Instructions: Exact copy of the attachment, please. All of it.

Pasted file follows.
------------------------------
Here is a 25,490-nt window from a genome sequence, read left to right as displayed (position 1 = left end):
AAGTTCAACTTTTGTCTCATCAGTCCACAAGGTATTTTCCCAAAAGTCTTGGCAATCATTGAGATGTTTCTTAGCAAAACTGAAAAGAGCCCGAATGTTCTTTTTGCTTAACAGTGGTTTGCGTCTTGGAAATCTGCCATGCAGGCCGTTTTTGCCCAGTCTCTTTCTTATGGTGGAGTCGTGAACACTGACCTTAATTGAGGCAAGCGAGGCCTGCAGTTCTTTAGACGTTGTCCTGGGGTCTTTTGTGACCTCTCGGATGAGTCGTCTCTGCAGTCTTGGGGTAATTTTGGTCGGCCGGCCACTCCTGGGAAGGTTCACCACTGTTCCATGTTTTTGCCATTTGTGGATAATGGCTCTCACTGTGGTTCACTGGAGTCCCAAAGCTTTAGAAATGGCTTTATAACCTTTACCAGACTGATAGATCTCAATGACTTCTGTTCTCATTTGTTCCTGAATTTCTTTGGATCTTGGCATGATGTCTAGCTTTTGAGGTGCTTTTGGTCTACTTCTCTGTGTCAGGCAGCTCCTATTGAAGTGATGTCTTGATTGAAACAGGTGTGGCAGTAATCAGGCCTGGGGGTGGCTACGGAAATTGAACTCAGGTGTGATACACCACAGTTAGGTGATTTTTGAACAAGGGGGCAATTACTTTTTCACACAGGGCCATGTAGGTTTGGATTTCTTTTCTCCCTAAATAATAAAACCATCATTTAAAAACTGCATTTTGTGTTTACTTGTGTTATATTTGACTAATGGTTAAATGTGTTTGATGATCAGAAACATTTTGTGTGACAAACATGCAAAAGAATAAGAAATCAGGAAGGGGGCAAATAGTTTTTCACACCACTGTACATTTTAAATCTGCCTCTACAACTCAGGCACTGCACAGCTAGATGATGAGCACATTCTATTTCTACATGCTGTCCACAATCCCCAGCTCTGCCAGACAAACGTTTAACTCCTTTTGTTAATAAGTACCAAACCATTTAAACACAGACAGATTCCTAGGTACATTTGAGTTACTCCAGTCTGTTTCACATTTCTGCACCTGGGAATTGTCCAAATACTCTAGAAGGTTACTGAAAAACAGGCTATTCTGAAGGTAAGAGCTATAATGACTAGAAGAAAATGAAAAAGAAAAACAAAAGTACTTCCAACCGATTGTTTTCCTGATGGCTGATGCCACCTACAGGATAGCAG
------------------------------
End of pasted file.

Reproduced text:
Here is a 25,490-nt window from a genome sequence, read left to right as displayed (position 1 = left end):
AAGTTCAACTTTTGTCTCATCAGTCCACAAGGTATTTTCCCAAAAGTCTTGGCAATCATTGAGATGTTTCTTAGCAAAACTGAAAAGAGCCCGAATGTTCTTTTTGCTTAACAGTGGTTTGCGTCTTGGAAATCTGCCATGCAGGCCGTTTTTGCCCAGTCTCTTTCTTATGGTGGAGTCGTGAACACTGACCTTAATTGAGGCAAGCGAGGCCTGCAGTTCTTTAGACGTTGTCCTGGGGTCTTTTGTGACCTCTCGGATGAGTCGTCTCTGCAGTCTTGGGGTAATTTTGGTCGGCCGGCCACTCCTGGGAAGGTTCACCACTGTTCCATGTTTTTGCCATTTGTGGATAATGGCTCTCACTGTGGTTCACTGGAGTCCCAAAGCTTTAGAAATGGCTTTATAACCTTTACCAGACTGATAGATCTCAATGACTTCTGTTCTCATTTGTTCCTGAATTTCTTTGGATCTTGGCATGATGTCTAGCTTTTGAGGTGCTTTTGGTCTACTTCTCTGTGTCAGGCAGCTCCTATTGAAGTGATGTCTTGATTGAAACAGGTGTGGCAGTAATCAGGCCTGGGGGTGGCTACGGAAATTGAACTCAGGTGTGATACACCACAGTTAGGTGATTTTTGAACAAGGGGGCAATTACTTTTTCACACAGGGCCATGTAGGTTTGGATTTCTTTTCTCCCTAAATAATAAAACCATCATTTAAAAACTGCATTTTGTGTTTACTTGTGTTATATTTGACTAATGGTTAAATGTGTTTGATGATCAGAAACATTTTGTGTGACAAACATGCAAAAGAATAAGAAATCAGGAAGGGGGCAAATAGTTTTTCACACCACTGTACATTTTAAATCTGCCTCTACAACTCAGGCACTGCACAGCTAGATGATGAGCACATTCTATTTCTACATGCTGTCCACAATCCCCAGCTCTGCCAGACAAACGTTTAACTCCTTTTGTTAATAAGTACCAAACCATTTAAACACAGACAGATTCCTAGGTACATTTGAGTTACTCCAGTCTGTTTCACATTTCTGCACCTGGGAATTGTCCAAATACTCTAGAAGGTTACTGAAAAACAGGCTATTCTGAAGGTAAGAGCTATAATGACTAGAAGAAAATGAAAAAGAAAAACAAAAGTACTTCCAACCGATTGTTTTCCTGATGGCTGATGCCACCTACAGGATAGCAG